Work on a multi-use trail alongside one of the Tampa Bay area’s most iconic roads is underway.
Clearwater city leaders passed a resolution in support of naming the multi-use trail being built along the south side of the Courtney Campbell Causeway Scenic Highway the Courtney Campbell Trail recently.
More than 50,000 drivers - including some from south Tampa - take to the scenic highway daily, and surely the trail linking the bay will be popular as well. But what do you know about the road’s namesake?
Campbell, from Chillicothe, MO, served as a second lieutenant in the army during World War I, according to the Biographical Directory of the United States Congress.
After the Great War he studied law. Following graduation, he started a practice in Tampa in 1923, according to his 1971 obituary in the St. Petersburg Times. He also worked as a developer, banker and a farmer growing citrus crops.
Campbell was vice president and Florida manager of a company that manufactured packaging and mechanical processing equipment for citrus canning plants. The company also built amphibious vehicles during World War II.
Campbell, a resident of Clearwater Beach, was a member of the Florida Road Board from 1942-47 and was a one-term U.S Representative from 1953-55, according to the congressional biography.
The park space along the causeway was developed at Campbell’s urging in the late 1940s during his stint on the State Road Board. He also envisioned linking Pinellas and Manatee counties which became the Sunshine Skyway Bridge, first built in 1954.
Aside from pushing for needed road repairs and improvements, Campbell worked to develop and save park land space for residents and tourists.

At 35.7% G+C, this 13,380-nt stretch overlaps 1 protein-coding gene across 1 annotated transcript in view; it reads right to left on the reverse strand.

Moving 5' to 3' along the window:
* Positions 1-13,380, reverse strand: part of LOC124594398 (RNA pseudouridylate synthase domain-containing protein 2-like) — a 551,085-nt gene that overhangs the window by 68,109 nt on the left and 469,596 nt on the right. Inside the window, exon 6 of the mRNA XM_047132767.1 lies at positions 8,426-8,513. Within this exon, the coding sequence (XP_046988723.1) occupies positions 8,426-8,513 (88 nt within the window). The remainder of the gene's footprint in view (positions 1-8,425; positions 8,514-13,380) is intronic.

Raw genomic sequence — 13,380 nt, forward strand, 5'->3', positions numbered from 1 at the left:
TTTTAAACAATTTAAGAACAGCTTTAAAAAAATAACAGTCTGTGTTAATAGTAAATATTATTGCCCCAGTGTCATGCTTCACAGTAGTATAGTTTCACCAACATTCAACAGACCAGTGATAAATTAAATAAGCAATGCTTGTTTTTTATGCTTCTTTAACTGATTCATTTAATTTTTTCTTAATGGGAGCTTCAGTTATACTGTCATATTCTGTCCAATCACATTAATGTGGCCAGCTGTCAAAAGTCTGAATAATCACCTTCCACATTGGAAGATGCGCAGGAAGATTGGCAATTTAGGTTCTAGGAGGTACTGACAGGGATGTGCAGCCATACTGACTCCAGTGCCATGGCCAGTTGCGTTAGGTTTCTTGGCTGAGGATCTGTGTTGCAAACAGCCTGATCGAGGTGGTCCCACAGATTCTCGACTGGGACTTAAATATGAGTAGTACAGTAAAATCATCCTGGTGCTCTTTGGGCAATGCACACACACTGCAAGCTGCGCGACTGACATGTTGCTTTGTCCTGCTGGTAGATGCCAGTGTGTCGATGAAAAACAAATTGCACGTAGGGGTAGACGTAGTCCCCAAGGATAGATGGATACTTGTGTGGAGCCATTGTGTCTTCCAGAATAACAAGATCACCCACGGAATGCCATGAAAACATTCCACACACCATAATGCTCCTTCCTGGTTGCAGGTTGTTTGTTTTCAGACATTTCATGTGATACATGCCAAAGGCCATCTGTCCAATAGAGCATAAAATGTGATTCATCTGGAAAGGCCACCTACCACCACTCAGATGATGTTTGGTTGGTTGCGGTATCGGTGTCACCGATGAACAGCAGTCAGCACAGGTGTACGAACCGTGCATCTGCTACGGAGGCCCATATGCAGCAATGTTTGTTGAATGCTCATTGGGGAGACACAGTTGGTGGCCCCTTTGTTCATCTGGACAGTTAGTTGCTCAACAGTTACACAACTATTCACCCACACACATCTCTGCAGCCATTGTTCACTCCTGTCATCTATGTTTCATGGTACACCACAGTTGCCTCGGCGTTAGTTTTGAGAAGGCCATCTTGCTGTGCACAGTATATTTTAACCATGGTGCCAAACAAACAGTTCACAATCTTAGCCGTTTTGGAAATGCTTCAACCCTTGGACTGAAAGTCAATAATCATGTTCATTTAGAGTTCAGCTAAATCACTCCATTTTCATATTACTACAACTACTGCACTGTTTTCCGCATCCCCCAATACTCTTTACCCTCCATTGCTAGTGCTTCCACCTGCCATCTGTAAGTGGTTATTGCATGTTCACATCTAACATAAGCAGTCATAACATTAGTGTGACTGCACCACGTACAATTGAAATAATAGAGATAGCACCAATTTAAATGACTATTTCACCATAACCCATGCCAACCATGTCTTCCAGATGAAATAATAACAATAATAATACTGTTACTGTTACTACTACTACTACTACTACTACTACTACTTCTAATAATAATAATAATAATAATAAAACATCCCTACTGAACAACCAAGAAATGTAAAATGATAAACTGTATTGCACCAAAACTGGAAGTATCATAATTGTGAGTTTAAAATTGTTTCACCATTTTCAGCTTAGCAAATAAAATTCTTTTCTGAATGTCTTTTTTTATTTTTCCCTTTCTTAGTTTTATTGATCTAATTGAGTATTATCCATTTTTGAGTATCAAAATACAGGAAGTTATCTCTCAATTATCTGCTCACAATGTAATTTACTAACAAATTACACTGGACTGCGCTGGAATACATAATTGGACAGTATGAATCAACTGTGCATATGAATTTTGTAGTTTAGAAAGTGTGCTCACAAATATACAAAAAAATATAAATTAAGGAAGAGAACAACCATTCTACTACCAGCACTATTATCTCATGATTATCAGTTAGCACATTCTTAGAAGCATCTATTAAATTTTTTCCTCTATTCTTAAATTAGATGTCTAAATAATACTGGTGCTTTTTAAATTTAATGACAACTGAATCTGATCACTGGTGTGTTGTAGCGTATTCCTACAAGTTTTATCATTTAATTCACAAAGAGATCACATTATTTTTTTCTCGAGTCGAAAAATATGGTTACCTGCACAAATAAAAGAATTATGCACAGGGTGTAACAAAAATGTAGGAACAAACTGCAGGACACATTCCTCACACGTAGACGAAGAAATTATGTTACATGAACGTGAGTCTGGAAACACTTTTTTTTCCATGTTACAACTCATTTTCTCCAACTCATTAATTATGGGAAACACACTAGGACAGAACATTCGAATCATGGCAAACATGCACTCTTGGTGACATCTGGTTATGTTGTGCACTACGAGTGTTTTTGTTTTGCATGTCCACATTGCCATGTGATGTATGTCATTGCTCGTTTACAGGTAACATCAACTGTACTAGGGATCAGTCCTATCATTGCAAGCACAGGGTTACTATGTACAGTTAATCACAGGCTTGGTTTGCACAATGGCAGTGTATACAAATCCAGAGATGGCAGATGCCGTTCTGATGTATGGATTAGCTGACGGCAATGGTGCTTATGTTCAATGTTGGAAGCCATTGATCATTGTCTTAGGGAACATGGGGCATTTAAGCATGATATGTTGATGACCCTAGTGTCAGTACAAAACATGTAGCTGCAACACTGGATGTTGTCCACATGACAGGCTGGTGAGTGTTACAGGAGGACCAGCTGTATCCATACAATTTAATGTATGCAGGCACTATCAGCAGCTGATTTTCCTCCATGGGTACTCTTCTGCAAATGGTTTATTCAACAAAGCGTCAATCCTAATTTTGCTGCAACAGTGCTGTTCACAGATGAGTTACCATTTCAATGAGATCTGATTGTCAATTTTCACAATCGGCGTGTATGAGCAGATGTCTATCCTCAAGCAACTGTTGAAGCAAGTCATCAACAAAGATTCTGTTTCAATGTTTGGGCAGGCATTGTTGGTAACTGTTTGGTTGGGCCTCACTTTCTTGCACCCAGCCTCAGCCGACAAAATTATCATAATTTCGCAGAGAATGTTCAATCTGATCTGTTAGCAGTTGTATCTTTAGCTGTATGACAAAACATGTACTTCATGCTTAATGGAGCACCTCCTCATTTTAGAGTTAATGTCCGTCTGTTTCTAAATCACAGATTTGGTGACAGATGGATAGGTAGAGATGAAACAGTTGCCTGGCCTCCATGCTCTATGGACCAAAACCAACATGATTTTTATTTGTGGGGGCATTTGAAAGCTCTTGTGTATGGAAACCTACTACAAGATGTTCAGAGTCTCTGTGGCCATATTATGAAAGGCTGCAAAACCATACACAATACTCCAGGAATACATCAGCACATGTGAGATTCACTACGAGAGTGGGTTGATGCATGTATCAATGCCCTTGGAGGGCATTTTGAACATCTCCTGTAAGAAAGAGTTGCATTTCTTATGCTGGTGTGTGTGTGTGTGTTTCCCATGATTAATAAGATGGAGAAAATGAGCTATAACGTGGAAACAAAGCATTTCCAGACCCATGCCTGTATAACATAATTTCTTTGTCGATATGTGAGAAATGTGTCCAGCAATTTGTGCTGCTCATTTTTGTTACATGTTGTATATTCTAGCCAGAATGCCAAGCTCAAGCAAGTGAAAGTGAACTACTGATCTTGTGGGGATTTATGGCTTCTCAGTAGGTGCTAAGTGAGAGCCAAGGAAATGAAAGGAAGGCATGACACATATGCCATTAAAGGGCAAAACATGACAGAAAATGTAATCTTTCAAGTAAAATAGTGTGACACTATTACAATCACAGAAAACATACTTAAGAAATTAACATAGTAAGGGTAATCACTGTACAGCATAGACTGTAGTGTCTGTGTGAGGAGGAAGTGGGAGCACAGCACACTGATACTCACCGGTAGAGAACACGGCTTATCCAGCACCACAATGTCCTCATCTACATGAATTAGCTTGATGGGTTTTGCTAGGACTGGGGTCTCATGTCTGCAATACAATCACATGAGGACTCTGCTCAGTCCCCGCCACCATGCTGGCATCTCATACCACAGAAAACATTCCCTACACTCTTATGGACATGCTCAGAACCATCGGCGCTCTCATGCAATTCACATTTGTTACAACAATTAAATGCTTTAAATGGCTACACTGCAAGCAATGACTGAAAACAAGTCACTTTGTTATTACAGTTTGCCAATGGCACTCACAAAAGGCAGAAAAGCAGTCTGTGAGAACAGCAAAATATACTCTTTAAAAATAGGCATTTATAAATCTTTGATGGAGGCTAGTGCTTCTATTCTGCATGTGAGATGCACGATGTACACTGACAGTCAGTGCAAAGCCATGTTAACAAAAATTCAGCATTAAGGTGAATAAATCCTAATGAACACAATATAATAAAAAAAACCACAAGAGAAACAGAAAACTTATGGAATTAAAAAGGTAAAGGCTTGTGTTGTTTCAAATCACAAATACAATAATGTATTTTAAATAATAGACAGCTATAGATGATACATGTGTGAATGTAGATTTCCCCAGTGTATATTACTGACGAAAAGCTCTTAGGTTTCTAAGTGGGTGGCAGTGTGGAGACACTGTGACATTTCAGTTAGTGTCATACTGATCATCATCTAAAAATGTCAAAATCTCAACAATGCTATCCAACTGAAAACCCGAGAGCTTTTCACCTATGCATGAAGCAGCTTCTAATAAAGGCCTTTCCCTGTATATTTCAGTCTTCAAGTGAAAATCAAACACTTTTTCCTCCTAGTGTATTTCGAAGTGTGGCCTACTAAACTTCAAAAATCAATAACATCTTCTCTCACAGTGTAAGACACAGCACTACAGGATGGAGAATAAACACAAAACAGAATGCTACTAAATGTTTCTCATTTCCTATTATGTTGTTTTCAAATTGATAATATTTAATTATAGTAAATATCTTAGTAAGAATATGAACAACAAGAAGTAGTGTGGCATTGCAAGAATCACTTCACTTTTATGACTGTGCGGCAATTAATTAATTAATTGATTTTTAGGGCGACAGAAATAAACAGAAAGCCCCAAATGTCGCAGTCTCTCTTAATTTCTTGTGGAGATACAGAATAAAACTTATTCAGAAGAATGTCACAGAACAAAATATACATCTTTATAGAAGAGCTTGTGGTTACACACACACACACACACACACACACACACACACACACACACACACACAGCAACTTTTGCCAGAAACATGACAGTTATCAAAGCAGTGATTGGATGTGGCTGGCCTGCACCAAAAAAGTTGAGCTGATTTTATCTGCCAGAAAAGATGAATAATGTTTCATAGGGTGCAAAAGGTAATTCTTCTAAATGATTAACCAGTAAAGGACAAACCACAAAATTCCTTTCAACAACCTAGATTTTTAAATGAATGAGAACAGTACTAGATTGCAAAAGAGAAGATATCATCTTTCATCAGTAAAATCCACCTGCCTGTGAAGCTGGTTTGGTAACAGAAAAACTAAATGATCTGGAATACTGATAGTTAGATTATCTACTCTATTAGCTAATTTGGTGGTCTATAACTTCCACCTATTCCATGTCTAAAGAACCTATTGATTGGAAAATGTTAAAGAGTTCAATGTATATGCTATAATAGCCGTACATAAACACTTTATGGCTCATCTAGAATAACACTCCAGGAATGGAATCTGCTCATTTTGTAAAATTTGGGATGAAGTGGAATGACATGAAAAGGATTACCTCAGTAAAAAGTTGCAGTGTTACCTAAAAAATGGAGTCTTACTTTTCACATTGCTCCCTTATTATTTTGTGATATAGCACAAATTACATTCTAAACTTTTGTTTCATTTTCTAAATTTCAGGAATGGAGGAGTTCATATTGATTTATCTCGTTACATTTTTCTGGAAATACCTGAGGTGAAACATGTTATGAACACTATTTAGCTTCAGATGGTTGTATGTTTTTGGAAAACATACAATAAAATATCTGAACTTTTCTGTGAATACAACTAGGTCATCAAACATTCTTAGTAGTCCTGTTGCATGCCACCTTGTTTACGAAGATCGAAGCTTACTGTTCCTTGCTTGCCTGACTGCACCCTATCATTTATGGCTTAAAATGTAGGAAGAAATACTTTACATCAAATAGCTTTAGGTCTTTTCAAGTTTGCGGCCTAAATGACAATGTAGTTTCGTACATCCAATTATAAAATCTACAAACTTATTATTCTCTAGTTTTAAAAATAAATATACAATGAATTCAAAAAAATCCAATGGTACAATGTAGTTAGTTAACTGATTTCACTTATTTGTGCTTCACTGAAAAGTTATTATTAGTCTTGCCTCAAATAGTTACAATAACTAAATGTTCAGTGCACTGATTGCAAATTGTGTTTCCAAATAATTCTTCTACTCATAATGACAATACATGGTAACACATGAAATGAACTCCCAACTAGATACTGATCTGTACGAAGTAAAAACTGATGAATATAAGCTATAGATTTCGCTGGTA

He was part of a group to establish what became Ft. DeSoto and Phillippe parks.
Campbell died at 76 in Dunedin.
Paving A Name
What is now known as the Courtney Campbell Causeway was constructed by Capt. Ben T. Davis as a toll road in the late 1920s.
The more direct route between Clearwater and Tampa was completed in 1934.
The road was in serious disrepair when the state made a push to pay for improvements in 1948. These were spearheaded by Campbell, who the roadway was named for.
However, the naming was controversial. Hundreds of Hillsborough residents signed a petition to have a marker in honor of Davis placed along the road.
Even with piecemeal repairs the bridge still suffered from needed long term work. The bridge was closed for 10 days in 1971 for repairs, and after that there was a 6,000-pound weight limit on vehicles put in place. In 1972, a $5.4 million project constructed a new parkway.
More work was planned for the road in 1986. The $11 million project added a barrier wall and lights down the middle of the causeway, widened the lanes, traffic lights and access roads to the fishing area on both sides.
The work came on the heels of the causeway being the scene of 13 deaths and more than 400 accidents during 1985, according to a 1986 St. Petersburg Times article.
Pedestrian Parkway Added Along Highway
A multi-use trail is being built along the southside of the scenic highway along the eastbound lanes.
Work on the $14.6 million pedestrian and bicycle friendly pathway started over the summer.
When complete, it will feature a 12-foot wide pathway with a 45-foot-tall bridge spanning Old Tampa Bay. The 3.9-mile-long segment is expected to be complete in September 2013, according to the Florida Department of Transportation.
Courtney Campbell Causeway timeline:
2013: work on multi-use trail expected to be complete in September
2012: work on multi-use trail begins during the summer
2005: road is designated a scenic highway
1985: considered one of the states "killer roadways" is the scene of 13 deaths and 400 accidents
1971: road is closed for 10 days while emergency construction takes place
1948: road is named in honor of Campbell
1934: Construction of the Davis Causeway toll road is complete
1927: Work starts on Davis Causeway (what would become the Courtney Campbell Causeway)